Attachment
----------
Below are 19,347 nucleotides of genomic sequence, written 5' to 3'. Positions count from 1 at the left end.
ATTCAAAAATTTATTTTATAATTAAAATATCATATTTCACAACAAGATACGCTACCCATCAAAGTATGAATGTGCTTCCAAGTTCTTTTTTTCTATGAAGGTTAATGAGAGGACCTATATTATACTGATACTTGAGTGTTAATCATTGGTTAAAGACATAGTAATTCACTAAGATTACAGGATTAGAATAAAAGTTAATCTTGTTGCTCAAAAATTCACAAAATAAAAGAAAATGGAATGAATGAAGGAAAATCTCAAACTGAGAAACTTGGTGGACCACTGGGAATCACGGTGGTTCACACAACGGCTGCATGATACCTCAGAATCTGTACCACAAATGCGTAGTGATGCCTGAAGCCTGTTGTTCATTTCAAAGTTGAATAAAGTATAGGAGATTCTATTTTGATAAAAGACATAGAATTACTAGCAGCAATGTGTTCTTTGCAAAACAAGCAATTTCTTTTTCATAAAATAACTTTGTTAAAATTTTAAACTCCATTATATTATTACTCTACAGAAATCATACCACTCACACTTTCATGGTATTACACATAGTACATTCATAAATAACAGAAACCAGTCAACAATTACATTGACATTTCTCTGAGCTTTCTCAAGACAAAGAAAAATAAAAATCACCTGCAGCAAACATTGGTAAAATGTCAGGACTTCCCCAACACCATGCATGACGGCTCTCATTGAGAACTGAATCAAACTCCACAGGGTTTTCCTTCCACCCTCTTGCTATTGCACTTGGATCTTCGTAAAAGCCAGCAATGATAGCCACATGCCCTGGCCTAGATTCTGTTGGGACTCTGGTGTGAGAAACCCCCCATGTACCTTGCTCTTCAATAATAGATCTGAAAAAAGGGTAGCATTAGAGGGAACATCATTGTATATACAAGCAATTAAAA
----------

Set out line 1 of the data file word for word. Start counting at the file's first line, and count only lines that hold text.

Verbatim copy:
Below are 19,347 nucleotides of genomic sequence, written 5' to 3'. Positions count from 1 at the left end.